Every one of us wants to be successful. Though we move along different pathways of life, we are all in search of success. Each one wants to be successful in his or her sphere of activity.
A girl met me the other day and said, “During your absence from Pune, my wedding will take place. I want you to remember me on that day and pray for me, so that I may be successful in my new phase of life.”
Yet another day, I received a call from a student in America. She was about to appear for her final examinations. “Do pray for me that I may be successful in my examinations and show brilliant results!” she said to me. Everyone wants success in life but few who know the elements of success, the factors that go to build up success.
How Rockefeller started giving
Today, success is being confounded with making money, with amassing millions and billions. John D Rockefeller was such a multimillionaire, to whom success did not bring happiness. His biographer tells us that by the time Rockefeller was 53, his life was a wreck. He was the richest man in the world and yet he was miserable! He was sick—physically, mentally and emotionally. All his millions could not make him happy.
Then Rockefeller turned a new leaf. He stopped accumulating wealth, and began to give it away. Thus was born the Rockefeller Foundation, which supports education and medical care throughout the world. John Rockefeller re-wrote and re-defined the meaning of success for himself.
Is success about power, position and material acquisitions?
Some people equate success with power and position. A mother said to me that her son had achieved success in life at the young age of 23. He had been appointed as the Managing Director of a large industrial concern. But a few days later, I heard that the young man was rude to his colleagues and unpopular with his workers; that he had a foul temper, and that he had fallen a victim to the two vices of gambling and drinking. Would you describe this young man as being successful?
Many of us tend to equate success with visible material acquisitions. There was a young woman who wore expensive clothes and diamond jewels; her handbag was stuffed with cash and she drove about in a Mercedes. Everyone agreed that she was indeed a woman who had achieved success in life. But when this young woman met me, she said to me with tear-filled eyes, “I am one of the unhappiest women on earth. My husband is constantly running after other women and pays no attention to me.” Would you call this rich woman successful?
Jay Gould, the American millionaire, amassed great wealth. But as he lay dying, he lamented, “I suppose I am the most miserable man on earth!” There is no happiness in wealth, but there is considerable wealth in the experience of happiness.
What, then, is true success?
I believe that true success is in some way or the other, related to inner happiness and peace of mind. It has been rightly said that if you lose your wealth, you lose but little. If you lose your health, you lose something. But, if you lose your peace of mind, you have lost everything!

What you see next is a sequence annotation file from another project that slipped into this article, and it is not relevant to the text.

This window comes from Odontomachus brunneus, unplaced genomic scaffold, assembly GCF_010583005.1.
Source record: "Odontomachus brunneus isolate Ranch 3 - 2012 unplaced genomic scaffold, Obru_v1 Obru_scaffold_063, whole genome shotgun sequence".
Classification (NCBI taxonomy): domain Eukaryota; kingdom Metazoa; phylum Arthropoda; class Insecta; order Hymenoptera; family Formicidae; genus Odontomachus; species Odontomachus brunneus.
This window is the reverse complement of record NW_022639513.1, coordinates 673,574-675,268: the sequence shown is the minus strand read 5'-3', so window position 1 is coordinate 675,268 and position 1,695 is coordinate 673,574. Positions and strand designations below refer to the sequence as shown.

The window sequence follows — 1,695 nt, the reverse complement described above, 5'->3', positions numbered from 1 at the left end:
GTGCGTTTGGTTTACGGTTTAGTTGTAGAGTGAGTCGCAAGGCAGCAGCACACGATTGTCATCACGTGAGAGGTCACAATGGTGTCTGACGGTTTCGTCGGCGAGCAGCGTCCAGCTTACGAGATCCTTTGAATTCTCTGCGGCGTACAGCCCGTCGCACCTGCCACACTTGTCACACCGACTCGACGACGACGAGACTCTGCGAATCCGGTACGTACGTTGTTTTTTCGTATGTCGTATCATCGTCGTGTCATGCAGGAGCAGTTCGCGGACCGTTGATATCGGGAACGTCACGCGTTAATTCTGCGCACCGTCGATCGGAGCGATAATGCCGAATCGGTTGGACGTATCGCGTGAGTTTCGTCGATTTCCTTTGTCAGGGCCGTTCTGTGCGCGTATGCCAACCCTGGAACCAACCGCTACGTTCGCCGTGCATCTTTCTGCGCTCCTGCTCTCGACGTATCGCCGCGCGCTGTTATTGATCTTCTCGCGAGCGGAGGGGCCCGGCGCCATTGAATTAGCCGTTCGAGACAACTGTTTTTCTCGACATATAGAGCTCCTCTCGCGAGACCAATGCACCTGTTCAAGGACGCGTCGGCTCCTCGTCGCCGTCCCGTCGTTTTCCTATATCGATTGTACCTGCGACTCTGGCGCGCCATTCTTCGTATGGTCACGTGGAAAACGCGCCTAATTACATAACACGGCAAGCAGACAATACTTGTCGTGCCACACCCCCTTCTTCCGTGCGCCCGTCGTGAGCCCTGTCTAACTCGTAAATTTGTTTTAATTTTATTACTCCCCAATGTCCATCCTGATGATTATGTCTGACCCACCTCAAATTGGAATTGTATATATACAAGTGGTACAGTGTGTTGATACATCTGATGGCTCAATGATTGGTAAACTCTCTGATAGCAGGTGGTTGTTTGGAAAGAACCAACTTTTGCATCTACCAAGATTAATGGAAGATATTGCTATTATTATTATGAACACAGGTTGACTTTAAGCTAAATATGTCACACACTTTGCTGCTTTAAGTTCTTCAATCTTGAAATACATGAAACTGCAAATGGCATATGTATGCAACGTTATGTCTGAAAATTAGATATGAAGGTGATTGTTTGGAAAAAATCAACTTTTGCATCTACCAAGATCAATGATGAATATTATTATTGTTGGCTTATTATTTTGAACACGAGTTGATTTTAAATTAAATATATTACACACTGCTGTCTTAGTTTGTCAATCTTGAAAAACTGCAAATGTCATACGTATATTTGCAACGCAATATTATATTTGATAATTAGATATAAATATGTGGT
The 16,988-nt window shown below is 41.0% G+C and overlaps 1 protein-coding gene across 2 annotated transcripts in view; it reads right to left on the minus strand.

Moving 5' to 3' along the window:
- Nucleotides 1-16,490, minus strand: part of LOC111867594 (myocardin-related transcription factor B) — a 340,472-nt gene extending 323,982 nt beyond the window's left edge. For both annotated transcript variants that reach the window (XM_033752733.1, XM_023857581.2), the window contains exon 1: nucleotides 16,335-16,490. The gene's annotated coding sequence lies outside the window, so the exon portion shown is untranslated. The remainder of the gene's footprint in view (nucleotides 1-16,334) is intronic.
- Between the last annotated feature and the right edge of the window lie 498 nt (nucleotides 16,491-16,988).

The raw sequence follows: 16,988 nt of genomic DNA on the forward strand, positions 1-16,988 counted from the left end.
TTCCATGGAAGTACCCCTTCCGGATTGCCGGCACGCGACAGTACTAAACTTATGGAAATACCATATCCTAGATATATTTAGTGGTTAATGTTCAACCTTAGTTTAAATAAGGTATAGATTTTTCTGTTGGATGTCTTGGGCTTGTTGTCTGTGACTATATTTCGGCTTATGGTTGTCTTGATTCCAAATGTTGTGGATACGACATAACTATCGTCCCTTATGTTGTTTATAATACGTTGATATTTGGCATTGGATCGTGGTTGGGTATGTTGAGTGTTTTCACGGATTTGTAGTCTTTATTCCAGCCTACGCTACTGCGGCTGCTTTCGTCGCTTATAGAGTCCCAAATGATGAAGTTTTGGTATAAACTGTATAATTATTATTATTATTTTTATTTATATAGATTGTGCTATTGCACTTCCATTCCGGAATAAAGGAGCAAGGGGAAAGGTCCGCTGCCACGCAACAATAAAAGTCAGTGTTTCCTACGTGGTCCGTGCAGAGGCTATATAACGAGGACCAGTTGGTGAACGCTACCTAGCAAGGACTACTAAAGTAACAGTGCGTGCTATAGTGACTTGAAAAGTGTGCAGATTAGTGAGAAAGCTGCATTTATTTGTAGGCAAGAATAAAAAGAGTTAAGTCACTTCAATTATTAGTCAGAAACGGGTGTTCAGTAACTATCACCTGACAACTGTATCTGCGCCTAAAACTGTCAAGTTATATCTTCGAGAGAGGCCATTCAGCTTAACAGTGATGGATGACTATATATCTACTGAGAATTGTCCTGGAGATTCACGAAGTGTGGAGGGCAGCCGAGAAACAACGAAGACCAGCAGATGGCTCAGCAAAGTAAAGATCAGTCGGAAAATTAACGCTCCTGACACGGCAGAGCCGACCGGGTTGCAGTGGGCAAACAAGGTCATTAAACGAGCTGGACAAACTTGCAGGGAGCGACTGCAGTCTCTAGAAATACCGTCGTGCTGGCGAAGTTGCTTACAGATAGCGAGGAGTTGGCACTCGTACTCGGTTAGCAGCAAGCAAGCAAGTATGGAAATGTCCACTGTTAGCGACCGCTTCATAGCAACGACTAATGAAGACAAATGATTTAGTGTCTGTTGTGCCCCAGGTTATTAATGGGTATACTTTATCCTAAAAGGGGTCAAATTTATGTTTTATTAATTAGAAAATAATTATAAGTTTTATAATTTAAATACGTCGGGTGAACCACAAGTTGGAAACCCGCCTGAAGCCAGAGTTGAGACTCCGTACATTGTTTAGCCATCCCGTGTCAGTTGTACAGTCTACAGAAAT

External achievements, are not the yardsticks for success. Power, prestige, position, social influence, higher degrees awarded by universities—all these are outer things. They only touch the fringe of life, they don’t enter the depths within. A man may have all this, and yet he may be intellectually barren; he may be emotionally unbalanced and spiritually sterile. Would you call such a man successful?
What then, is success all about? I would define success as the ability to be happy and make others happy; the ability to love and be loved; the ability to remain in peaceful harmony with oneself, with those around you and with God’s cosmic laws.
How Dunlop became truly wealthy
Let me tell you the story of such a man, who achieved success in life.
You may have heard of Dunlop tyres. They were manufactured by George C Dunlop. As a young man, Dunlop was far from wealthy. But he genuinely cared for an old woman, who was an invalid. She was confined to a wheel chair, and George would often propel the chair for her. He realised that she suffered severe jolting and discomfort, when the steel rims of the wheel chair would move on a rough terrain. He wanted to do something that would reduce her discomfort.
In those days, a new material was much talked about. People were beginning to marvel over its flexibility and softness. It was nothing but rubber! Dunlop took strands of rubber and wound them around the steel rims of the wheel chair and found that this smoothened the movements of the wheel considerably, giving a great deal of comfort to his invalid friend. Thus began the story of Dunlop tyres—first designed to bring comfort to an invalid’s life, they made George Dunlop a wealthy man many times over!
This was first published in the June 2013 issue of Complete Wellbeing.
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